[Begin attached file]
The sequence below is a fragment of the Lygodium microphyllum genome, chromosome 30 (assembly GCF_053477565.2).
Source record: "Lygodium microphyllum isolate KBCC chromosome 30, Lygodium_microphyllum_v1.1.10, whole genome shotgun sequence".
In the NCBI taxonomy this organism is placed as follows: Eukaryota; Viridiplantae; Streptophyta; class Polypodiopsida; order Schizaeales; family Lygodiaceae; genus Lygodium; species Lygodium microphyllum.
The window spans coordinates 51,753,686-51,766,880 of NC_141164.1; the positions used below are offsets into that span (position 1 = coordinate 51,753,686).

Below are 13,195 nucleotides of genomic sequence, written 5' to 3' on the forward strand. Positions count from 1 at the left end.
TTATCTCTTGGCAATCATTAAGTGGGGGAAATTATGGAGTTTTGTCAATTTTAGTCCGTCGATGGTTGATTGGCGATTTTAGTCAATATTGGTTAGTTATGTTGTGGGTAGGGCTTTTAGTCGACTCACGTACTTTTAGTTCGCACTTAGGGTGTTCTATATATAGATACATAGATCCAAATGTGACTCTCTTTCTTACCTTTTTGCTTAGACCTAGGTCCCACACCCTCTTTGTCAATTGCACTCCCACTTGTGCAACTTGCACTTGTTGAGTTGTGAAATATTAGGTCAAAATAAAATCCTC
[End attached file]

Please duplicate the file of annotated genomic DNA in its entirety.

The sequence below is a fragment of the Lygodium microphyllum genome, chromosome 30 (assembly GCF_053477565.2).
Source record: "Lygodium microphyllum isolate KBCC chromosome 30, Lygodium_microphyllum_v1.1.10, whole genome shotgun sequence".
In the NCBI taxonomy this organism is placed as follows: Eukaryota; Viridiplantae; Streptophyta; class Polypodiopsida; order Schizaeales; family Lygodiaceae; genus Lygodium; species Lygodium microphyllum.
The window spans coordinates 51,753,686-51,766,880 of NC_141164.1; the positions used below are offsets into that span (position 1 = coordinate 51,753,686).

Below are 13,195 nucleotides of genomic sequence, written 5' to 3' on the forward strand. Positions count from 1 at the left end.
TTATCTCTTGGCAATCATTAAGTGGGGGAAATTATGGAGTTTTGTCAATTTTAGTCCGTCGATGGTTGATTGGCGATTTTAGTCAATATTGGTTAGTTATGTTGTGGGTAGGGCTTTTAGTCGACTCACGTACTTTTAGTTCGCACTTAGGGTGTTCTATATATAGATACATAGATCCAAATGTGACTCTCTTTCTTACCTTTTTGCTTAGACCTAGGTCCCACACCCTCTTTGTCAATTGCACTCCCACTTGTGCAACTTGCACTTGTTGAGTTGTGAAATATTAGGTCAAAATAAAATCCTC